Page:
Today at Honeycomb we saw a huge drop in incoming data volume from several customers. It turned out to be a result of the Cloudflare outage.
honeycomb@honeycombioHere's what the downstream effects of a @Cloudflare outage looked like to our customer success team: some of our customers processed less traffic (and thus sent us less telemetry), while one had a traffic surge!
Our measurements show the impact lasted 25 minutes and is now over.22:09 PM - 17 Jul 2020
I did this investigation as a live thread in the replies to the above Honeycomb tweet, but I'm copying it here as well. Follow along with us!
Do you notice that one spike that went upwards? Someone had increased traffic during the outage.
Which means that you can, without signing up, go explore live data from RubyGems! And since Honeycomb permalinks work forever, all the links here will open query results in the Honeycomb UI even after the original outage has aged out.
We're looking at the Fastly logs from the RubyGems site. Each of these represents a request of someone wanting to request something about a gem -- maybe get a list of them, or download one.
Let's add in a heatmap of the
response_body_size -- in other words, how much were people downloading? Looks like during that time, we saw fewer requests for big downloads.
Let's grab a few samples of how the outage is different from before and after the outage. I click to "Bubbleup" -- again, you can do this too, with the same clicks I did! -- and grab that top area. This asks "how are the data points in the yellow area different than the green ones below?"
And we see the top few dimensions where the requests highlighted in yellow look different. That huge file was wkhtmltopdf. I'd love to know why it suddenly fell off the radar. Is there something about big packages that made them more likely to fail?
You know what? Let's check that hypothesis. Let's list all gems by their size (descending). Now we can scroll through some of the various gems and see if they also had interruptions.
I'll leave it to someone smarter than myself to explain why
wkhtmltopdf-binary had a dropoff, but
wkhtmltopdf-binary-edge saw consistent traffic.
As a side note: every one of these URLs will persist indefinitely. Honeycomb keeps all query results forever, so it's always easy to share URLs.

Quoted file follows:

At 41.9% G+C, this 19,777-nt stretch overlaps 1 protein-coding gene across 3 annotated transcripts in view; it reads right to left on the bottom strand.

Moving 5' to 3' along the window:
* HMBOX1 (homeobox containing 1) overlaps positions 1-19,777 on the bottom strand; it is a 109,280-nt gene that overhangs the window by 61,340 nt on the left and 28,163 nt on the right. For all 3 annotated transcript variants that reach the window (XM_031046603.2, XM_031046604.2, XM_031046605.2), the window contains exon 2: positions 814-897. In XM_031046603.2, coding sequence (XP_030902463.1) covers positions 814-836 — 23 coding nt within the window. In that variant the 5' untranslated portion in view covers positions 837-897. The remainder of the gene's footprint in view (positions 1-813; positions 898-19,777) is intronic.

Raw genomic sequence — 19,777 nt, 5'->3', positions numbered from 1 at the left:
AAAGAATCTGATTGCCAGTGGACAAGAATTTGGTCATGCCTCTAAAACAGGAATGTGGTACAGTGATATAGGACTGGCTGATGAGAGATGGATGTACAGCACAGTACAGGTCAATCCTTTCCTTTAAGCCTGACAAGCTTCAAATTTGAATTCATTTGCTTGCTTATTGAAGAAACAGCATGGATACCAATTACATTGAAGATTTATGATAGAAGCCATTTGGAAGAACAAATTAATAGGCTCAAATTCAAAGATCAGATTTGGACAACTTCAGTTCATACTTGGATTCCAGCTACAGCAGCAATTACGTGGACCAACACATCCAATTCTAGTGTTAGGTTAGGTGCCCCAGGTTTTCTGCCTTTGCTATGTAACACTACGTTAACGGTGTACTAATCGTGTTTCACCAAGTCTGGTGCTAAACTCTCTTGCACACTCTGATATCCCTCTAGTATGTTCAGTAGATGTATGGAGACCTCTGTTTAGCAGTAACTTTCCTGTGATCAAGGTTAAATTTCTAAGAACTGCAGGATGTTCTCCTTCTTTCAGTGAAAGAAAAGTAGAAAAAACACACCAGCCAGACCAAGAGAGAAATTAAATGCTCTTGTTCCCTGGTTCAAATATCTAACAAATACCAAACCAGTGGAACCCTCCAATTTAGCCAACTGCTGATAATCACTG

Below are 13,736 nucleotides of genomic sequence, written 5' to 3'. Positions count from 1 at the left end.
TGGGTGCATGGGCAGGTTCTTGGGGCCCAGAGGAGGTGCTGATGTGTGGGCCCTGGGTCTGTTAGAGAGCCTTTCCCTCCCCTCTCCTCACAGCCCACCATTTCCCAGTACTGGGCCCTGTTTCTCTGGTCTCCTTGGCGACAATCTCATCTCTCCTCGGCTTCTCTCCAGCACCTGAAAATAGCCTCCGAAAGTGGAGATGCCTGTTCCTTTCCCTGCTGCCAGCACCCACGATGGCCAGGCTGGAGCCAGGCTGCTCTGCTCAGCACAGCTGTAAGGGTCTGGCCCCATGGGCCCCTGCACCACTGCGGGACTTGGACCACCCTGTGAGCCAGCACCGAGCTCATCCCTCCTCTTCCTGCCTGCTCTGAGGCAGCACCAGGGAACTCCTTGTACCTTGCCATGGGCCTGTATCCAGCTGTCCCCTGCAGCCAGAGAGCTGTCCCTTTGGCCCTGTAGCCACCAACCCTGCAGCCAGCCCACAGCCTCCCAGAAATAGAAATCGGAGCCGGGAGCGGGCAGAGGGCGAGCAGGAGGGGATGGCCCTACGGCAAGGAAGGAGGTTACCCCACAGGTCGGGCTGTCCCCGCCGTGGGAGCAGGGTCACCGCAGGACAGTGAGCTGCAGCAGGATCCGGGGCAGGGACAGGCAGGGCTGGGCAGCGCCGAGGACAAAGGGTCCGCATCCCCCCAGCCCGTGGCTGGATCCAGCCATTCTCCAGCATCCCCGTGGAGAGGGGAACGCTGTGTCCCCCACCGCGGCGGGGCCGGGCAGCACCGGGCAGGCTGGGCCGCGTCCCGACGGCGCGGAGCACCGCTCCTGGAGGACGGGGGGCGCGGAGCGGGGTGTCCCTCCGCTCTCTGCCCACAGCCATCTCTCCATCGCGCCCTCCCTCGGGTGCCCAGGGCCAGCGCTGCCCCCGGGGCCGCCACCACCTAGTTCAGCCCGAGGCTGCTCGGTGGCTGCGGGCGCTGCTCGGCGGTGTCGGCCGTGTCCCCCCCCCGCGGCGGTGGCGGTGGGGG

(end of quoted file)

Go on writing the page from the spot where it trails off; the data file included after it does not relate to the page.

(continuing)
If you find something, it's definitely the best way to share it back! (On Slack, they even have pretty unfurls.)
Back to the main heatmap. When I've got some outliers, a log transformation can help make the image much easier to read. So here we've got the response body size -- and the log scaled version.
That dark blue spot really stands out to me. Why are the requests in that dense area so different from everything else?
Let's try another BubbleUp: we'll grab the interesting area, select it, and bubbleup shows how those fields are different.
Most fields aren't very different. But then there's that one on the left:
A quick hover tells us that's
Ruby, RubyGems/2.6.14 x86_64-linux Ruby/2.4.10 (2020-03-31 patchlevel 364)
Um. WTF? My first hypothesis would be that it's a coincidence: maybe they just happened to release that new version, so these events are disproportionately of that release. (Correlation does not equal causation!)
So let's break down by user agent. There's a lot of them! They have different temporal patterns -- including a few others that may also have a similar pattern to the one we care about.
But still: this one seems special. When Cloudflare went down, it decided to spike like mad. Here it is in Honeycomb.
Was it just this one crazy user? Good thing we can break down by user IP address! (Hashed and sanitized for your protection). Nope.
There are a lot of places we could go with this investigation. We could investigate what people downloaded, or what other user agents seem to have been affected, or whether caching policies made a difference.
We could look at the time it took to serve requests.
But what's more fun than me looking at this stuff? It's you.
Go click the links. Play with things a little bit. See if you can find something, and let me know what you found.
Let's learn, together, from the public RubyGems data!